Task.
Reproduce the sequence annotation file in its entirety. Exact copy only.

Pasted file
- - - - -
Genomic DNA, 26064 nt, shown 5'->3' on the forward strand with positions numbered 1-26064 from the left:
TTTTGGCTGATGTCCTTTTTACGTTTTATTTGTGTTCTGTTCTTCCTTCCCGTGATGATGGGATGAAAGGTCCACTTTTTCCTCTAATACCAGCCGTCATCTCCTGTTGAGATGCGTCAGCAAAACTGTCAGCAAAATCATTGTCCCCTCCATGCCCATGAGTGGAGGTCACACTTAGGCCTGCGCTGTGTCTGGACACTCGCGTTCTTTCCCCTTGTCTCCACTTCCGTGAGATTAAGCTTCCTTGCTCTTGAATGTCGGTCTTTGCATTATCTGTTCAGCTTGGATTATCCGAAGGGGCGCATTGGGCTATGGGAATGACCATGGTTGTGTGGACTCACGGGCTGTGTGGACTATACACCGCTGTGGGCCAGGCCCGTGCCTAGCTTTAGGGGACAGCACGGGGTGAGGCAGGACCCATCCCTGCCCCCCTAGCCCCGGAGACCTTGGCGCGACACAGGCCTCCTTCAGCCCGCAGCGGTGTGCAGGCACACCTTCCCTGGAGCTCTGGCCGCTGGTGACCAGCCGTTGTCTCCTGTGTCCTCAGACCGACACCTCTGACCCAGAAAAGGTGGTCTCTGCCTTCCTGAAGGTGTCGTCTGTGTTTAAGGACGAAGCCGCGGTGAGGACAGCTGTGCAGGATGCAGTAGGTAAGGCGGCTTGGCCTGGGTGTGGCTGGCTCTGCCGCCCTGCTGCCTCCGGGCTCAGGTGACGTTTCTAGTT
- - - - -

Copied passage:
Genomic DNA, 26064 nt, shown 5'->3' on the forward strand with positions numbered 1-26064 from the left:
TTTTGGCTGATGTCCTTTTTACGTTTTATTTGTGTTCTGTTCTTCCTTCCCGTGATGATGGGATGAAAGGTCCACTTTTTCCTCTAATACCAGCCGTCATCTCCTGTTGAGATGCGTCAGCAAAACTGTCAGCAAAATCATTGTCCCCTCCATGCCCATGAGTGGAGGTCACACTTAGGCCTGCGCTGTGTCTGGACACTCGCGTTCTTTCCCCTTGTCTCCACTTCCGTGAGATTAAGCTTCCTTGCTCTTGAATGTCGGTCTTTGCATTATCTGTTCAGCTTGGATTATCCGAAGGGGCGCATTGGGCTATGGGAATGACCATGGTTGTGTGGACTCACGGGCTGTGTGGACTATACACCGCTGTGGGCCAGGCCCGTGCCTAGCTTTAGGGGACAGCACGGGGTGAGGCAGGACCCATCCCTGCCCCCCTAGCCCCGGAGACCTTGGCGCGACACAGGCCTCCTTCAGCCCGCAGCGGTGTGCAGGCACACCTTCCCTGGAGCTCTGGCCGCTGGTGACCAGCCGTTGTCTCCTGTGTCCTCAGACCGACACCTCTGACCCAGAAAAGGTGGTCTCTGCCTTCCTGAAGGTGTCGTCTGTGTTTAAGGACGAAGCCGCGGTGAGGACAGCTGTGCAGGATGCAGTAGGTAAGGCGGCTTGGCCTGGGTGTGGCTGGCTCTGCCGCCCTGCTGCCTCCGGGCTCAGGTGACGTTTCTAGTT